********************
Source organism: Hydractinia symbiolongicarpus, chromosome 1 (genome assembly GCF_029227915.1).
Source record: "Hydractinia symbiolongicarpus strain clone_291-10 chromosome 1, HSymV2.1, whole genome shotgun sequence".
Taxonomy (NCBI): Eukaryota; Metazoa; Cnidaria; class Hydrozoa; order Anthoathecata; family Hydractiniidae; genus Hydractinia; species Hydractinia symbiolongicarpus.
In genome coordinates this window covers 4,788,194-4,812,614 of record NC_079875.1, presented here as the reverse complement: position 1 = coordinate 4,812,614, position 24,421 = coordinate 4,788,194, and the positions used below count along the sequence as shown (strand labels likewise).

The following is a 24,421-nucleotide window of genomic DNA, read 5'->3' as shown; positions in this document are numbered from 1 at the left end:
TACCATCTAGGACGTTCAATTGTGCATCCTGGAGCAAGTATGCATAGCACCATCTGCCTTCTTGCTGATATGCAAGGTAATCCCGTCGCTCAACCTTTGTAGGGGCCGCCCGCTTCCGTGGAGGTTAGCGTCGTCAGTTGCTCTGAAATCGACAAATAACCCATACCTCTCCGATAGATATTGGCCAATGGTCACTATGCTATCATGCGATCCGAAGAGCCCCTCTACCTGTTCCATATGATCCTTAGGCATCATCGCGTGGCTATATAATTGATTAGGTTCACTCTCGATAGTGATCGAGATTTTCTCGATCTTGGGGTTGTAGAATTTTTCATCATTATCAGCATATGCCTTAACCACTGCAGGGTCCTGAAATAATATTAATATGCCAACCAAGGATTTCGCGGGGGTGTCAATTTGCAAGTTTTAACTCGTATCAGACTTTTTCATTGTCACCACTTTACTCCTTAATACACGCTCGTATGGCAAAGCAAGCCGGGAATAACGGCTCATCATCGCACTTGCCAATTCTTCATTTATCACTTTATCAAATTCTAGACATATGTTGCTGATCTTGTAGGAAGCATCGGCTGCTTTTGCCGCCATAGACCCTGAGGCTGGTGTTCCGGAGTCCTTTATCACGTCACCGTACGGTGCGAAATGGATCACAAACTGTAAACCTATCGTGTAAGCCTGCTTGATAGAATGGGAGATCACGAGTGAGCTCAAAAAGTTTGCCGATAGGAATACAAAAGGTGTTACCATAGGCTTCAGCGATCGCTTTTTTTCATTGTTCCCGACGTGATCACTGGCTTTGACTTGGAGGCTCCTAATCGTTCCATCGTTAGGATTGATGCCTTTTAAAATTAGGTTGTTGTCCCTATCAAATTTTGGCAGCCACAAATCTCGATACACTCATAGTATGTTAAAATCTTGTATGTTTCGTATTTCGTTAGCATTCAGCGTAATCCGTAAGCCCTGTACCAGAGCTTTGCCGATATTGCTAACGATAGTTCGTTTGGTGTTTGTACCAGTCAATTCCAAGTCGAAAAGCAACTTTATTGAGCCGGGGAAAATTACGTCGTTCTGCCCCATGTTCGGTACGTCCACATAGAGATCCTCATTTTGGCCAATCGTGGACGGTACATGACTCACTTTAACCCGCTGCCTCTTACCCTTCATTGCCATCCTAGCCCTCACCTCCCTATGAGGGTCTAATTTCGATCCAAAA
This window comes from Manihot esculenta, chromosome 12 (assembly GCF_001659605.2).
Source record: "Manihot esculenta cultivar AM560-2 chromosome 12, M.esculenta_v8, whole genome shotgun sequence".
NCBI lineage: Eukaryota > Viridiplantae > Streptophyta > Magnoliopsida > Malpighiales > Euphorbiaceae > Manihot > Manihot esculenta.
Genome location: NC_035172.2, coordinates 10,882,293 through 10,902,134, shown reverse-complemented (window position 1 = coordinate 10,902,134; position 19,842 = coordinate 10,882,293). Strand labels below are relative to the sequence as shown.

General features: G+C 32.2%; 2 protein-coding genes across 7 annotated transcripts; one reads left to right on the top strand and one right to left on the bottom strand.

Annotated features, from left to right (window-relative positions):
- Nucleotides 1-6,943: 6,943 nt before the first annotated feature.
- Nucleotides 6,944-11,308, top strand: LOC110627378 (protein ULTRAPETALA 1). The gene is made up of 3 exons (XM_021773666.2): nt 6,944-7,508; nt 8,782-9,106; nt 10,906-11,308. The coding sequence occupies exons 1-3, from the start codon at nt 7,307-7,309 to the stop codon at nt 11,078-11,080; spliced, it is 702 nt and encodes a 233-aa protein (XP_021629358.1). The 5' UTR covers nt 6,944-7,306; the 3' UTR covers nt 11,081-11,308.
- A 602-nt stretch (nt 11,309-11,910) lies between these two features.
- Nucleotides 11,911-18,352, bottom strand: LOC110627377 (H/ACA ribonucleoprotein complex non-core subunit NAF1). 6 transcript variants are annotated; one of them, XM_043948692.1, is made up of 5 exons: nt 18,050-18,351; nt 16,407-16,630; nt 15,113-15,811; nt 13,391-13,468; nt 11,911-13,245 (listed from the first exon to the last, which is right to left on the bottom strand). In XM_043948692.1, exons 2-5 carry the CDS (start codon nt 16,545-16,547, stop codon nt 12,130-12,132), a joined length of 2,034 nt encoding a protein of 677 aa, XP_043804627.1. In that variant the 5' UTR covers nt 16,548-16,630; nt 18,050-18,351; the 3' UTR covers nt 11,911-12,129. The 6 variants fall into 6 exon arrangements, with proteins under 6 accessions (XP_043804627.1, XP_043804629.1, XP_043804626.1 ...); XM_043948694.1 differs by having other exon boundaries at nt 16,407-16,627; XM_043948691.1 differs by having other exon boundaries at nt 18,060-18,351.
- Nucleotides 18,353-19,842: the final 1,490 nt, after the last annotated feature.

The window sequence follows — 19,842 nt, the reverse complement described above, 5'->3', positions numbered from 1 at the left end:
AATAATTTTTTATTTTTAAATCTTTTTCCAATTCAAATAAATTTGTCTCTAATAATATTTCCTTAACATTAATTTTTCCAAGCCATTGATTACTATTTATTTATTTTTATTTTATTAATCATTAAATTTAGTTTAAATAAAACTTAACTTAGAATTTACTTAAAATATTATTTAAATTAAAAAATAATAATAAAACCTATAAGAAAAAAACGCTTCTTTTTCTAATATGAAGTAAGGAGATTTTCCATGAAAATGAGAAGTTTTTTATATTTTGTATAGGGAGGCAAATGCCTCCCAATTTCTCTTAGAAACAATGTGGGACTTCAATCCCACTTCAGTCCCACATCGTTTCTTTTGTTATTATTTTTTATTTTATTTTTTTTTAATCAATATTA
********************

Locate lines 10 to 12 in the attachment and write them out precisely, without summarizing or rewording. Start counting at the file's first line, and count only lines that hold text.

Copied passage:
Genome location: NC_035172.2, coordinates 10,882,293 through 10,902,134, shown reverse-complemented (window position 1 = coordinate 10,902,134; position 19,842 = coordinate 10,882,293). Strand labels below are relative to the sequence as shown.

General features: G+C 32.2%; 2 protein-coding genes across 7 annotated transcripts; one reads left to right on the top strand and one right to left on the bottom strand.

Annotated features, from left to right (window-relative positions):